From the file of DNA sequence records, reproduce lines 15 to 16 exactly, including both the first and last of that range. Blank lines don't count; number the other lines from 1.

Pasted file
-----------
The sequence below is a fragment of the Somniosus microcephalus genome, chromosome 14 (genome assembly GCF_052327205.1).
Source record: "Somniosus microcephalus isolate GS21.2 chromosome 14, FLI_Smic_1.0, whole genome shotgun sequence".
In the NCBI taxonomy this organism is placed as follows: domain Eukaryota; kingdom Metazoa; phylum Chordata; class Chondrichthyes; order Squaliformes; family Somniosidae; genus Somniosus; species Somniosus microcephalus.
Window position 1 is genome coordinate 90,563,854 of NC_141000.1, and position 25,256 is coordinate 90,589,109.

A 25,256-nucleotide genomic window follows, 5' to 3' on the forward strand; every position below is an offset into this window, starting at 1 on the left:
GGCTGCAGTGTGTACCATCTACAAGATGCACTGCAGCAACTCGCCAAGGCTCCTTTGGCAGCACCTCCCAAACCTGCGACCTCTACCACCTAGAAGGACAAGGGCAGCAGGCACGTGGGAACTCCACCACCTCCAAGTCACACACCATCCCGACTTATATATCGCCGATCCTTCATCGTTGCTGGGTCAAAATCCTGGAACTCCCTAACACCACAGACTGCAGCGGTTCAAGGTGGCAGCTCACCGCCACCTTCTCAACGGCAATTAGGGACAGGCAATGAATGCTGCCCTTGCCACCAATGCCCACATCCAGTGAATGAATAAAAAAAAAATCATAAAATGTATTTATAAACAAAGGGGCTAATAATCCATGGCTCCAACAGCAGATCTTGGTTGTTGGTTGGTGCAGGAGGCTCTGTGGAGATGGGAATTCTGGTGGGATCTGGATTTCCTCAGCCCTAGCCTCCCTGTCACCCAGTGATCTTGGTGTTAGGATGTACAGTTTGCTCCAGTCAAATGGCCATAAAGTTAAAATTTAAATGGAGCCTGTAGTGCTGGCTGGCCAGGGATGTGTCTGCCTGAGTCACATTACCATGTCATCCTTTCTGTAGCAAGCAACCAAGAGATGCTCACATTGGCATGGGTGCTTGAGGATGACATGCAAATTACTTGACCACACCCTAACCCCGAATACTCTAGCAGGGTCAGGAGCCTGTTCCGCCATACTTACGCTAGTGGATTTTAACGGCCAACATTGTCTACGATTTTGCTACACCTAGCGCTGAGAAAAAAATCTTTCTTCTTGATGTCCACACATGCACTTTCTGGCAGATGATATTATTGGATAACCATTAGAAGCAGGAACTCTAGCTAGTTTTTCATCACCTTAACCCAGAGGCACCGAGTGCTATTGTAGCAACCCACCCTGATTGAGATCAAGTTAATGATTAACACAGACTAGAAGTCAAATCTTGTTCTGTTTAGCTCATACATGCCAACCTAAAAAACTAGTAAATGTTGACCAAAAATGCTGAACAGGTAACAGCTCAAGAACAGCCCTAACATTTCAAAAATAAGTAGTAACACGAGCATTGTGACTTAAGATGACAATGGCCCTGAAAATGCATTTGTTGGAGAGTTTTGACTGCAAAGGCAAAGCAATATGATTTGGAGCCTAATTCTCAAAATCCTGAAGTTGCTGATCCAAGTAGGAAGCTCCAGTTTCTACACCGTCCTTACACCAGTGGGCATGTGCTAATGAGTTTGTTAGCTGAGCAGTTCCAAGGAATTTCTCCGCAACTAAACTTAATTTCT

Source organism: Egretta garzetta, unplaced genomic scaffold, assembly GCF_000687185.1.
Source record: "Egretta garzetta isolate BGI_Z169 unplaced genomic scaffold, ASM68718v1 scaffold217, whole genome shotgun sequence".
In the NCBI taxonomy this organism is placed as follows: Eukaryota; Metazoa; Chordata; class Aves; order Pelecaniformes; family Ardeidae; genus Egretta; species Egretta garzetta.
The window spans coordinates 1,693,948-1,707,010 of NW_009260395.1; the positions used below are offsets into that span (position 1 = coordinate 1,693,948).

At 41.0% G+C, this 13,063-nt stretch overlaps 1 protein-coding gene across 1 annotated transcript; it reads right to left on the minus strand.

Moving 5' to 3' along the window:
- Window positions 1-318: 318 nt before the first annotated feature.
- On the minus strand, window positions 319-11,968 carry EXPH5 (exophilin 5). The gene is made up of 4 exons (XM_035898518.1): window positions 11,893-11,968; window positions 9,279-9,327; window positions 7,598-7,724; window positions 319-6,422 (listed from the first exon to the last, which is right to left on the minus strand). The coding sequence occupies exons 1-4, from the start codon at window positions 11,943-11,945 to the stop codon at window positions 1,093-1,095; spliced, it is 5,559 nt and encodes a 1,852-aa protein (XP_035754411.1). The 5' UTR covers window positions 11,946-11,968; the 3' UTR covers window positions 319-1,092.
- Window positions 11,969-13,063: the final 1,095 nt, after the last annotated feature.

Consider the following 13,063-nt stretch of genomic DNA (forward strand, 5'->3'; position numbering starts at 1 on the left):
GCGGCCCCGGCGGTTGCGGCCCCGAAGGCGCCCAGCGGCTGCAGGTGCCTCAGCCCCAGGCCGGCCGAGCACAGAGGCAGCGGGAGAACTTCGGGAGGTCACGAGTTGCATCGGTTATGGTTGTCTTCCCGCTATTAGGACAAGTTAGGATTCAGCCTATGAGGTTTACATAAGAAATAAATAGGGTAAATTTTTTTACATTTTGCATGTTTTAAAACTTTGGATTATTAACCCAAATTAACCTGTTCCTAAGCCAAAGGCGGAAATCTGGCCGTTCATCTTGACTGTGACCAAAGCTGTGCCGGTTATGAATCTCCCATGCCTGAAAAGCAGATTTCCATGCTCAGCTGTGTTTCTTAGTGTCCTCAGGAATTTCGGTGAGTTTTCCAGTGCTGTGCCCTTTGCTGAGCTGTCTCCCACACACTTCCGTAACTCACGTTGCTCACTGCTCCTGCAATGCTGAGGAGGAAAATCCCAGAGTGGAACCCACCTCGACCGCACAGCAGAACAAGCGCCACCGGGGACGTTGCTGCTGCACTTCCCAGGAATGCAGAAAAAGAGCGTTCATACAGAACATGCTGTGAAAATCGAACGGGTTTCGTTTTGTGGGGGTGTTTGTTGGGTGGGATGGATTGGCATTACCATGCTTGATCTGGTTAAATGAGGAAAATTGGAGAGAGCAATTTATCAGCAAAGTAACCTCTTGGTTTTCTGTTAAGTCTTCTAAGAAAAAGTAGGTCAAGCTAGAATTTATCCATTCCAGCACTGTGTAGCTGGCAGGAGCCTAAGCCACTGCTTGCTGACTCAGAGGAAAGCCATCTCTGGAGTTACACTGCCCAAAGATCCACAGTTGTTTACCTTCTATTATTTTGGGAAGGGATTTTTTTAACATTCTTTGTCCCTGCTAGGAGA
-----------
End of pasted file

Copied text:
- Window positions 11,969-13,063: the final 1,095 nt, after the last annotated feature.

Consider the following 13,063-nt stretch of genomic DNA (forward strand, 5'->3'; position numbering starts at 1 on the left):